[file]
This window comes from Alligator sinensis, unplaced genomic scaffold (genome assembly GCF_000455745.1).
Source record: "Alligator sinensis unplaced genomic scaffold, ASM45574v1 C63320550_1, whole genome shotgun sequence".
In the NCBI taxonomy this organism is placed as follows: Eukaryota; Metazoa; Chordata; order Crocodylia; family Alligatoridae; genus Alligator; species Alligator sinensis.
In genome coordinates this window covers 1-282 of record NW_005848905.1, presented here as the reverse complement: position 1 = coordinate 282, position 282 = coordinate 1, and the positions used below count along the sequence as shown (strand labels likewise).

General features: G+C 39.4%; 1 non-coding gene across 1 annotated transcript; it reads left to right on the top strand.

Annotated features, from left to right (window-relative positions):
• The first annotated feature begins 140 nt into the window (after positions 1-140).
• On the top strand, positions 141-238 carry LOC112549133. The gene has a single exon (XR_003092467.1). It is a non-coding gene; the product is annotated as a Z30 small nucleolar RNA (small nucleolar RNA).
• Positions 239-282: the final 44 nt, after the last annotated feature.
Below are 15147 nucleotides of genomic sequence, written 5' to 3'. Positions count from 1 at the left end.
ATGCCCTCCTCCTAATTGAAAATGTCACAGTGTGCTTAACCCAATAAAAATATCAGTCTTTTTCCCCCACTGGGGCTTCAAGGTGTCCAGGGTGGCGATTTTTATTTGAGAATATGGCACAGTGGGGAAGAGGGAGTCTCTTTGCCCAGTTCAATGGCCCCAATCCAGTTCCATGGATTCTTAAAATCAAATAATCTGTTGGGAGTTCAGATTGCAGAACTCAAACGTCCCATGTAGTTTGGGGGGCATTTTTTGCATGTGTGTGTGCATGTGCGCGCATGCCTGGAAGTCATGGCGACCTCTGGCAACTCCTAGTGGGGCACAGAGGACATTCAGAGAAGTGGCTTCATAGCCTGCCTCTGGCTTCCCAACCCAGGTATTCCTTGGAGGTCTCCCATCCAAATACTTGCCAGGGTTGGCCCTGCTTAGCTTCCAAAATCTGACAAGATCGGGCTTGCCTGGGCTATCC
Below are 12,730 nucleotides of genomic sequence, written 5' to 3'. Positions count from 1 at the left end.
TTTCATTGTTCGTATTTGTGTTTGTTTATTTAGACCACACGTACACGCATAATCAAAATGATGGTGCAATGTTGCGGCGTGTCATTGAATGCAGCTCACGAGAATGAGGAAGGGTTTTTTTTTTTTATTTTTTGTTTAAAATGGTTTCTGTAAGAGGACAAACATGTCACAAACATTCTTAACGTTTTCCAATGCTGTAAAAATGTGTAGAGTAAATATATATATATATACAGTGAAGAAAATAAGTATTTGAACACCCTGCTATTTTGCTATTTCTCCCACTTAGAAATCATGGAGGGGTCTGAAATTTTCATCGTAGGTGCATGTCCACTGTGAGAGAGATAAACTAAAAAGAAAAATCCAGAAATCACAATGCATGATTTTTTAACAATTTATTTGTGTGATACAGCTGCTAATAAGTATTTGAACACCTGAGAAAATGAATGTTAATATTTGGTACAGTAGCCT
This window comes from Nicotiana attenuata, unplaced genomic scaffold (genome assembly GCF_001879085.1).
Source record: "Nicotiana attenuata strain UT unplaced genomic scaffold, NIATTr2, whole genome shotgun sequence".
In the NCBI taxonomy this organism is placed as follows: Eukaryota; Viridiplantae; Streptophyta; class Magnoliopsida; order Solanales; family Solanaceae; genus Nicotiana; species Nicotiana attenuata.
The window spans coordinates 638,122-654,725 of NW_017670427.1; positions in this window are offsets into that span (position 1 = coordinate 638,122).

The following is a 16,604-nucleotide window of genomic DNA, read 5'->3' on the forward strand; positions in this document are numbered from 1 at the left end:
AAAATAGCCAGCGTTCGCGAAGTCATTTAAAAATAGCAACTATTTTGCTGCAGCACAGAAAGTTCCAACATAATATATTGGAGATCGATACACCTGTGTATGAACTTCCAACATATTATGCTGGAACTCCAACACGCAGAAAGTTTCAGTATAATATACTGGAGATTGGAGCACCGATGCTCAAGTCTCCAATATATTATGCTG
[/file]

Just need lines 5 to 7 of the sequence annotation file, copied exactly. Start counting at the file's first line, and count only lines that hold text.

General features: G+C 39.4%; 1 non-coding gene across 1 annotated transcript; it reads left to right on the top strand.

Annotated features, from left to right (window-relative positions):
• The first annotated feature begins 140 nt into the window (after positions 1-140).